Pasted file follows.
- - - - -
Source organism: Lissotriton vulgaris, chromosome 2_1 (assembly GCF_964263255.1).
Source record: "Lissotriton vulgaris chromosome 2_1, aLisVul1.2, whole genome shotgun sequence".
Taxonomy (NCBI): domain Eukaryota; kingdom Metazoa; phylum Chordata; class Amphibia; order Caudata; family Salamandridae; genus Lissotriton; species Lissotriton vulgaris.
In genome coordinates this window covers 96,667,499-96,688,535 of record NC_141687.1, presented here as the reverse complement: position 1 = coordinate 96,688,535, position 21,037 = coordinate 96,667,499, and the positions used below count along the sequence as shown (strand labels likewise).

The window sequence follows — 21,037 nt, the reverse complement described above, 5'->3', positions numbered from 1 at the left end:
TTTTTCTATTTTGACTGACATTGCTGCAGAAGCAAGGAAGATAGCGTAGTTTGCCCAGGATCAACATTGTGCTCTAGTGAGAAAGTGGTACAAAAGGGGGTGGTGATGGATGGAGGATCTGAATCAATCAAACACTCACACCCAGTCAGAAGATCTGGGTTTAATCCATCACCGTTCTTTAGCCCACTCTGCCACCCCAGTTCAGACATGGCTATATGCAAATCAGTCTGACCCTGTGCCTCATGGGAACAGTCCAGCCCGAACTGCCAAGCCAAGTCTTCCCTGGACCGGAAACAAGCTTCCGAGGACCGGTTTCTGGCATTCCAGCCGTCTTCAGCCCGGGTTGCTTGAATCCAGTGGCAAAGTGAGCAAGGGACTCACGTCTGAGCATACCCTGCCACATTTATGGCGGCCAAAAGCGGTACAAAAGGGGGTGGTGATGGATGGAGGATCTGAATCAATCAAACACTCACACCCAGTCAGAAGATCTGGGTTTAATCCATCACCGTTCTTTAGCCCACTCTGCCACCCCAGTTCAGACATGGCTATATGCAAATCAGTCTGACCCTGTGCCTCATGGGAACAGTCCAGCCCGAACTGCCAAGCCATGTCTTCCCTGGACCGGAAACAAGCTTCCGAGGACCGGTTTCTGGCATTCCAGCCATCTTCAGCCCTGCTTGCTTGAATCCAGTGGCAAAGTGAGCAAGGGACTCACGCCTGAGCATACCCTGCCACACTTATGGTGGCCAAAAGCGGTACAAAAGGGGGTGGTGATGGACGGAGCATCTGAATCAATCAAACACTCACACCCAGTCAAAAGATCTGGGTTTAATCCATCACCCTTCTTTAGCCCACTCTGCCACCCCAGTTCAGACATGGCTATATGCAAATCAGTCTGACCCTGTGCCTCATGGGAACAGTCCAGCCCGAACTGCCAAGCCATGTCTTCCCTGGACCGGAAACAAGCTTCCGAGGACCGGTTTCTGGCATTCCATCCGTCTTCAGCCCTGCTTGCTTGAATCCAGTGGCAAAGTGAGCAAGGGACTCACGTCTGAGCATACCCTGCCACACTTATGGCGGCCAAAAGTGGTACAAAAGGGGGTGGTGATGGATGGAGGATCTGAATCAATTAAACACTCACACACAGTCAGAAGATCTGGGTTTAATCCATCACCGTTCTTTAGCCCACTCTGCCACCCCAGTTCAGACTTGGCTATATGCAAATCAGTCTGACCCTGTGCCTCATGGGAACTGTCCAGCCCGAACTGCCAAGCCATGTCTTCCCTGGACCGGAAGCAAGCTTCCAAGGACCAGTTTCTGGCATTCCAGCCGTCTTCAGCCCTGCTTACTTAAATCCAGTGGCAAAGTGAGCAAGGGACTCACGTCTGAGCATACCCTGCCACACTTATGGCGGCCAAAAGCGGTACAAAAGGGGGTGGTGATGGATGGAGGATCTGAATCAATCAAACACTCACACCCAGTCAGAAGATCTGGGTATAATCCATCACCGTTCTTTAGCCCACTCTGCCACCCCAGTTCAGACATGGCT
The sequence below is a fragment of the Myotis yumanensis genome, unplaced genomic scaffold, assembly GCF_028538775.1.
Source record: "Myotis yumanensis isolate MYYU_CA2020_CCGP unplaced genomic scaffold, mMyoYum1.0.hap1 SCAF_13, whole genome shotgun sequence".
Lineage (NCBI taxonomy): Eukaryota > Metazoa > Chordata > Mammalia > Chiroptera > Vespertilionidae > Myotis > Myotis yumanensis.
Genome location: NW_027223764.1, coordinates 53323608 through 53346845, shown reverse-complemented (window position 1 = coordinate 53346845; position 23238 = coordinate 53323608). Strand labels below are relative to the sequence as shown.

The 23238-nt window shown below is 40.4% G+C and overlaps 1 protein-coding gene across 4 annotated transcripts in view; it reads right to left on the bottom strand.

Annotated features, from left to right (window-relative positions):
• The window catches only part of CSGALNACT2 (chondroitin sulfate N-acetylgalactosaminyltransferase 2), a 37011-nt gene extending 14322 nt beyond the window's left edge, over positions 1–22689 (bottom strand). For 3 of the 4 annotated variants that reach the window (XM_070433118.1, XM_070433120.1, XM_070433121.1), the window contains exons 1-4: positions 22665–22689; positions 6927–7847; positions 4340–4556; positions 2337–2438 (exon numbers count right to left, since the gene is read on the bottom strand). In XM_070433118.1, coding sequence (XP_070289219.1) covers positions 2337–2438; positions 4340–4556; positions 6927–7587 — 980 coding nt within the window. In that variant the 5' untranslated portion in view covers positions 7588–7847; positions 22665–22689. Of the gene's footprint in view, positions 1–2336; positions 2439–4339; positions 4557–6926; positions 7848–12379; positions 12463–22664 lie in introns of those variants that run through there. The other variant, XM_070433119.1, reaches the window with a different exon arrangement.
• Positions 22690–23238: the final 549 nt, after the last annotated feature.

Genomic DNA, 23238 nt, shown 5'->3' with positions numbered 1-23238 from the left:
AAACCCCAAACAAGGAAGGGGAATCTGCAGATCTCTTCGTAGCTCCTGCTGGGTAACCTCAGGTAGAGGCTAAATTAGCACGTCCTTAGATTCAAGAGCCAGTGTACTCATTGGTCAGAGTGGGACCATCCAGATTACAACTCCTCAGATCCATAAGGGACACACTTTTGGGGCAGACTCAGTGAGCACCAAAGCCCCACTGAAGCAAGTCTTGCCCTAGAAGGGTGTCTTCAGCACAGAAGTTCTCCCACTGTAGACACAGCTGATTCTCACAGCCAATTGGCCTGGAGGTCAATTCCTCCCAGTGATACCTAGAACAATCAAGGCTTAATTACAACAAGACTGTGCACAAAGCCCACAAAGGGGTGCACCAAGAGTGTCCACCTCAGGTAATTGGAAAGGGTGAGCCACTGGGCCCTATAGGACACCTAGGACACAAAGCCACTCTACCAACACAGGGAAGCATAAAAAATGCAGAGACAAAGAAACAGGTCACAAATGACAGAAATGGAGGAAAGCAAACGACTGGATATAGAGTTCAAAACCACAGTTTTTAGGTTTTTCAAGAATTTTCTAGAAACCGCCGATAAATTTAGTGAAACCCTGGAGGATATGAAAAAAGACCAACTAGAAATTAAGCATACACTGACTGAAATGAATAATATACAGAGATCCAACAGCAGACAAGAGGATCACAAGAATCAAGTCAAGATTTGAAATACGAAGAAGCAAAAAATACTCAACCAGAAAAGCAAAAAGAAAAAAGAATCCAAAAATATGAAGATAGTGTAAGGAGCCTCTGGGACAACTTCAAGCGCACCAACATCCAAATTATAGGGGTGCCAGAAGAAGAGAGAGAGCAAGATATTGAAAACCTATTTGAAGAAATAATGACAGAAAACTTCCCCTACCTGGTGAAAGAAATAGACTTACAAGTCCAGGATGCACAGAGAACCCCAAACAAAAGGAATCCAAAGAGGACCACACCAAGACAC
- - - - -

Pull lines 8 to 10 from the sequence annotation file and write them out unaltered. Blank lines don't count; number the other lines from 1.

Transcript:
Source record: "Myotis yumanensis isolate MYYU_CA2020_CCGP unplaced genomic scaffold, mMyoYum1.0.hap1 SCAF_13, whole genome shotgun sequence".
Lineage (NCBI taxonomy): Eukaryota > Metazoa > Chordata > Mammalia > Chiroptera > Vespertilionidae > Myotis > Myotis yumanensis.
Genome location: NW_027223764.1, coordinates 53323608 through 53346845, shown reverse-complemented (window position 1 = coordinate 53346845; position 23238 = coordinate 53323608). Strand labels below are relative to the sequence as shown.